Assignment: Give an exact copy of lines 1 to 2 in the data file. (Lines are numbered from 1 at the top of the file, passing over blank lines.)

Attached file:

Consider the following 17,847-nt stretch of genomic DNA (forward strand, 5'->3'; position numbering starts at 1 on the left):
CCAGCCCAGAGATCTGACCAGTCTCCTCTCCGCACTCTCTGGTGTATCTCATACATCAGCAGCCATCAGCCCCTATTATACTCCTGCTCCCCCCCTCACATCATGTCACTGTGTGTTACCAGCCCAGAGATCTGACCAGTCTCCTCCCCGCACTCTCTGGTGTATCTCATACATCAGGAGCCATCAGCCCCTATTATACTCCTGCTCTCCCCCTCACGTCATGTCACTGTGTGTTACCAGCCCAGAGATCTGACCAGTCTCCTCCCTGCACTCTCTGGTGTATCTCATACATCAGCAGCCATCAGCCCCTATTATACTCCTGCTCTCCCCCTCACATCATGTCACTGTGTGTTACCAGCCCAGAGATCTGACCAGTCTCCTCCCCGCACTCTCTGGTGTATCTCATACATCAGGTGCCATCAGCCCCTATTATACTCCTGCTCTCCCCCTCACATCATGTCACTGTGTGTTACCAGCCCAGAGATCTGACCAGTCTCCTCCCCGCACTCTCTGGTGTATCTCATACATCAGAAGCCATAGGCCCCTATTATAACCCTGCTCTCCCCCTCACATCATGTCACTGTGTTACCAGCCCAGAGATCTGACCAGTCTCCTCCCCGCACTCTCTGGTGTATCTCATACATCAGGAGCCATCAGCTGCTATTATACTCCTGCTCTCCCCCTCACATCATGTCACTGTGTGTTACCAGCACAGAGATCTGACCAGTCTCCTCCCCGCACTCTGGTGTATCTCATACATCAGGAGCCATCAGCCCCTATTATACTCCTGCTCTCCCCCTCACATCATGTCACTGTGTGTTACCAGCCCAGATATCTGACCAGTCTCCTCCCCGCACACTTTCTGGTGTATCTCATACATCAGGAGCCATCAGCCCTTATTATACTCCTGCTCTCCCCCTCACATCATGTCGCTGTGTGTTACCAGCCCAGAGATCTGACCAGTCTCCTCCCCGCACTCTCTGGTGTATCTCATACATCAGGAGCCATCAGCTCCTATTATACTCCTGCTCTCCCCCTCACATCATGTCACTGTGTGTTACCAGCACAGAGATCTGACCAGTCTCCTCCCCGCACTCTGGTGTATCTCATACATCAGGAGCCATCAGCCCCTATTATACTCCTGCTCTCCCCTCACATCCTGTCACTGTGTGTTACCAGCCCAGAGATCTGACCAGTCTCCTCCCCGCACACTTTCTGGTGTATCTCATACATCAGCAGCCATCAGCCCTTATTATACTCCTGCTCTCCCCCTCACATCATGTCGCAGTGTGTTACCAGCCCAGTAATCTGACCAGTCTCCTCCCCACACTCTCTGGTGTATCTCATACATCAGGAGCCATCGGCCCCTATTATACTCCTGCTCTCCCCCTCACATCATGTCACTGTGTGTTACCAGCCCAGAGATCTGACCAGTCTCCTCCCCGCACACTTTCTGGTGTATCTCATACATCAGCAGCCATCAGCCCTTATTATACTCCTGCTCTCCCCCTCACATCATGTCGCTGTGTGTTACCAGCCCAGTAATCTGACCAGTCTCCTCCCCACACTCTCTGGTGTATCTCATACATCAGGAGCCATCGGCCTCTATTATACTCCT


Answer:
Consider the following 17,847-nt stretch of genomic DNA (forward strand, 5'->3'; position numbering starts at 1 on the left):
CCAGCCCAGAGATCTGACCAGTCTCCTCTCCGCACTCTCTGGTGTATCTCATACATCAGCAGCCATCAGCCCCTATTATACTCCTGCTCCCCCCCTCACATCATGTCACTGTGTGTTACCAGCCCAGAGATCTGACCAGTCTCCTCCCCGCACTCTCTGGTGTATCTCATACATCAGGAGCCATCAGCCCCTATTATACTCCTGCTCTCCCCCTCACGTCATGTCACTGTGTGTTACCAGCCCAGAGATCTGACCAGTCTCCTCCCTGCACTCTCTGGTGTATCTCATACATCAGCAGCCATCAGCCCCTATTATACTCCTGCTCTCCCCCTCACATCATGTCACTGTGTGTTACCAGCCCAGAGATCTGACCAGTCTCCTCCCCGCACTCTCTGGTGTATCTCATACATCAGGTGCCATCAGCCCCTATTATACTCCTGCTCTCCCCCTCACATCATGTCACTGTGTGTTACCAGCCCAGAGATCTGACCAGTCTCCTCCCCGCACTCTCTGGTGTATCTCATACATCAGAAGCCATAGGCCCCTATTATAACCCTGCTCTCCCCCTCACATCATGTCACTGTGTTACCAGCCCAGAGATCTGACCAGTCTCCTCCCCGCACTCTCTGGTGTATCTCATACATCAGGAGCCATCAGCTGCTATTATACTCCTGCTCTCCCCCTCACATCATGTCACTGTGTGTTACCAGCACAGAGATCTGACCAGTCTCCTCCCCGCACTCTGGTGTATCTCATACATCAGGAGCCATCAGCCCCTATTATACTCCTGCTCTCCCCCTCACATCATGTCACTGTGTGTTACCAGCCCAGATATCTGACCAGTCTCCTCCCCGCACACTTTCTGGTGTATCTCATACATCAGGAGCCATCAGCCCTTATTATACTCCTGCTCTCCCCCTCACATCATGTCGCTGTGTGTTACCAGCCCAGAGATCTGACCAGTCTCCTCCCCGCACTCTCTGGTGTATCTCATACATCAGGAGCCATCAGCTCCTATTATACTCCTGCTCTCCCCCTCACATCATGTCACTGTGTGTTACCAGCACAGAGATCTGACCAGTCTCCTCCCCGCACTCTGGTGTATCTCATACATCAGGAGCCATCAGCCCCTATTATACTCCTGCTCTCCCCTCACATCCTGTCACTGTGTGTTACCAGCCCAGAGATCTGACCAGTCTCCTCCCCGCACACTTTCTGGTGTATCTCATACATCAGCAGCCATCAGCCCTTATTATACTCCTGCTCTCCCCCTCACATCATGTCGCAGTGTGTTACCAGCCCAGTAATCTGACCAGTCTCCTCCCCACACTCTCTGGTGTATCTCATACATCAGGAGCCATCGGCCCCTATTATACTCCTGCTCTCCCCCTCACATCATGTCACTGTGTGTTACCAGCCCAGAGATCTGACCAGTCTCCTCCCCGCACACTTTCTGGTGTATCTCATACATCAGCAGCCATCAGCCCTTATTATACTCCTGCTCTCCCCCTCACATCATGTCGCTGTGTGTTACCAGCCCAGTAATCTGACCAGTCTCCTCCCCACACTCTCTGGTGTATCTCATACATCAGGAGCCATCGGCCTCTATTATACTCCT